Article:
A USAID Civics Education Program is being implemented across the country by PH International. The program aims to help Georgia’s youth become more adept in democratic principles, develop student-led civics programs, and provide technological resources to get students engaged in public democratic governance and social discourse.
USAID has a long history of supporting a wide range of social and cultural development programs. This partnership program is the latest endeavor specifically aimed at youth development. Since the mission started in 1992, the United States has invested over $1.8 billion in a litany of development and sustainment programs, some of which are not dissimilar to the new Civic Education Program. With the support of Georgia’s Ministry of Education and Science, a multitude of bright young minds have been afforded unique opportunities through teaching, technology, and new partnerships.
Among these partnerships is the inclusion of a familiar organization in Georgia. PH International has been present here since 1996, and has helped with both adult and youth development programs, focusing on harnessing technology to advance people’s opportunities and businesses. They have also been instrumental in helping language teachers expand their capabilities through seminars and in-person training sessions at schools.
As Georgia has moved immensely close to the democratic spheres of the West, many younger Georgians have been left hungry for more involvement in their local and national government. Aside from some outreach programs run by a few political parties, only small politically active groups in universities were vocal about this need. With this new partnership, USAID is making these student-led organizations more accessible, and is equipping them with more resources.
USAID/Georgia Mission Director Peter Wiebler leads this new initiative. He became the Mission Director of USAID/Georgia in July 2018 after serving in the United States under the Office of Budget and Resource Management. His outlook on the program signifies that there is immense potential between both USAID and the partner organizations that are coming together to make the Civic Education Program a reality.
When discussing why USAID has targeted the youth development sector, he tells us, “Georgia’s democratic development is the key to Georgia’s broader development.” Wiebler explains that the young people of the country are the ones that are ultimately left with the task of further integration into Western spheres. Informing these youth of the duty of citizenship is what connects the people to their government, as he continues, saying, “we support civic education to help Georgia’s young people not only understand their rights but also their obligations in a democracy.”
We support civic education to help Georgia’s young people not only understand their rights but also their obligations in a democracy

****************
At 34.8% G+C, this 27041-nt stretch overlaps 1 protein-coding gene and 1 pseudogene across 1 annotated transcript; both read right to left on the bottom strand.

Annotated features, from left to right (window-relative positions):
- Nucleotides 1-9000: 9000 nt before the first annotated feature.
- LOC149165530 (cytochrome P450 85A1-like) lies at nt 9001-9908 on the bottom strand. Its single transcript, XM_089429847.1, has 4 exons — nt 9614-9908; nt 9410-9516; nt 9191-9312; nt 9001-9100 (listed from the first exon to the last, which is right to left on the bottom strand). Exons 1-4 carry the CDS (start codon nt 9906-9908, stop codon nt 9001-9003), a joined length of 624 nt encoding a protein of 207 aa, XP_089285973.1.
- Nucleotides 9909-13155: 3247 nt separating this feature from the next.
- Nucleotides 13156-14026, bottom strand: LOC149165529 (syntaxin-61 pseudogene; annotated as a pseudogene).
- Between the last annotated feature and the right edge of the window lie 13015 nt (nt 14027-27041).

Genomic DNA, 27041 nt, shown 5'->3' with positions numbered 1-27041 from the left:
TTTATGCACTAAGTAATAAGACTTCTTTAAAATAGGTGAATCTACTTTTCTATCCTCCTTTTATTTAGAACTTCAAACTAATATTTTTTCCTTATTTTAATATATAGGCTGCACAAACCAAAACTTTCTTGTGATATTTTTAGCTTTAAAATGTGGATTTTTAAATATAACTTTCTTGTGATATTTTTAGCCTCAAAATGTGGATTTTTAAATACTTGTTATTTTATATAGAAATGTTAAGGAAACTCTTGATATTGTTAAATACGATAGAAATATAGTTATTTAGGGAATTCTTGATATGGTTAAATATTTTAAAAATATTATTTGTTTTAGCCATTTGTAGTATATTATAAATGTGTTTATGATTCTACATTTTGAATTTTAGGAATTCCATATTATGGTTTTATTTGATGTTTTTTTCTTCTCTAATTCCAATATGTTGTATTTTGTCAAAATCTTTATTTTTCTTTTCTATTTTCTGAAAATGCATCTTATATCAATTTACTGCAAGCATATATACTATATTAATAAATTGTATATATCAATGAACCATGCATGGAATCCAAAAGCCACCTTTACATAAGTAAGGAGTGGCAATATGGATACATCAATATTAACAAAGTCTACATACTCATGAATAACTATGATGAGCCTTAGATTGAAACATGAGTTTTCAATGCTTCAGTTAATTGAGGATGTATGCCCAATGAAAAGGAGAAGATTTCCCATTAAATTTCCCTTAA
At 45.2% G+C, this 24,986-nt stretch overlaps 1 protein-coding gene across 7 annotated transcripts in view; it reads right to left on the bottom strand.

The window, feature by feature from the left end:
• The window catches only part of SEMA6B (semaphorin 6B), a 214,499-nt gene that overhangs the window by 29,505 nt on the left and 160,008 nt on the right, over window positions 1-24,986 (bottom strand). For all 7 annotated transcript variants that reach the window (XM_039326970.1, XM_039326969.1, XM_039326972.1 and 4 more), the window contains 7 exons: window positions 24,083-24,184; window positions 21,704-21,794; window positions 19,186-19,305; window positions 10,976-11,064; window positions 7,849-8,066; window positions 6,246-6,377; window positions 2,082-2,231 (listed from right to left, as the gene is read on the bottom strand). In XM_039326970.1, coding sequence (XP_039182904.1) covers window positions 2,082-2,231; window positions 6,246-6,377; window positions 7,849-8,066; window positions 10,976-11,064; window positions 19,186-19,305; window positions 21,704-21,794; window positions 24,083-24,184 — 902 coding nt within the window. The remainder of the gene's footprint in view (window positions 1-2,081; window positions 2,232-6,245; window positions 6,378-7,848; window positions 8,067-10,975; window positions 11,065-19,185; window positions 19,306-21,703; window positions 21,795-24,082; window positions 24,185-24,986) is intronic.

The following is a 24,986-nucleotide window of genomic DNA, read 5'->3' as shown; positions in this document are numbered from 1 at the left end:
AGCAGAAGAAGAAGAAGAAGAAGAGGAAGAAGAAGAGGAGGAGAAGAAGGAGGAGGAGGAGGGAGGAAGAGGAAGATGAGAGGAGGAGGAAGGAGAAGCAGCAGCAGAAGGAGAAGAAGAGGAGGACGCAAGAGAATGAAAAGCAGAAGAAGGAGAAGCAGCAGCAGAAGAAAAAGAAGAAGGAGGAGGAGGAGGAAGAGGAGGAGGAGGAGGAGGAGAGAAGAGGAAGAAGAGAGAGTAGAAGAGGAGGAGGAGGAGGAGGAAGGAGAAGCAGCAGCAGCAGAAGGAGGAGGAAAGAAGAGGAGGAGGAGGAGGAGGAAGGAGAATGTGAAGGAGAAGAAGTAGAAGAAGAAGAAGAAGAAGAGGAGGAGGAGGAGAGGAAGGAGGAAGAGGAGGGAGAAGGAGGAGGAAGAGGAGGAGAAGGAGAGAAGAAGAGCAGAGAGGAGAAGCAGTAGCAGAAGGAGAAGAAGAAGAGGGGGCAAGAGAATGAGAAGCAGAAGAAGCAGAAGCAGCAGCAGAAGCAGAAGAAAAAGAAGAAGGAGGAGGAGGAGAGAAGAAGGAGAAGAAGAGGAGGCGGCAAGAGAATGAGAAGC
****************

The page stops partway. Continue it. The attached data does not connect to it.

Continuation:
He notes that education is the core of the program’s main effort. Reaching these young people in their formative years is the opportune time to help them understand the society and culture they are a part of.
“Essentially, education is at the base of all of the elements that drive Georgia’s development projects. They need well educated and informed workers to modernize its economy and increase broad based prosperity for all Georgians,” he says. “It also needs well-informed, active, and educated citizens who know their rights and obligations in order to help Georgia move closer towards Europe and the Western family of countries.
The USAID director reiterates that the organization has a firm commitment to the nation, and that its aim is heavily woven into the betterment of Georgia overall.
Georgia’s democratic development is the key to Georgia’s broader development
“USAID’s commitment to this area is very strong, we’re very proud of the program that we’re launching today and we know it’s going to be successful.”
He stresses that it is not only the USAID and partner organizations that are involved in this shift. Wiebler says that it is a community effort, with particular emphasis on students, teachers, and community leaders that play an important role in the program’s goals.
“It’s important to seize this moment, this opportunity, to provide the insights and chances to change the mindset of Georgia’s young people to understand that Georgia’s democracy and this country is really theirs,” he emphatically says, referring to the unique role many of the program’s potential student participants have. Supporting organizations are numerous, including over 650 schools from across the country. Others that have a stakeholder partnership in this project include Civic Education Teachers Forum, The Guivy Zaldastanishvili American Academy in Tbilisi, GeoLab, Resonance USA, and an additional 11 regional partners.
In addition to these invaluable components of this immense undertaking, Wiebler states that the real effort is done at the ground level. The teachers and students in the community have the most important work ahead of them.
With excitement in his voice, Wiebler concludes by saying, “The program we are launching today can only be successful if we have [the communities’] help and contributions, but most importantly partnerships so we can work with the communities to make this program as successful as possible.”
By Michael Godwin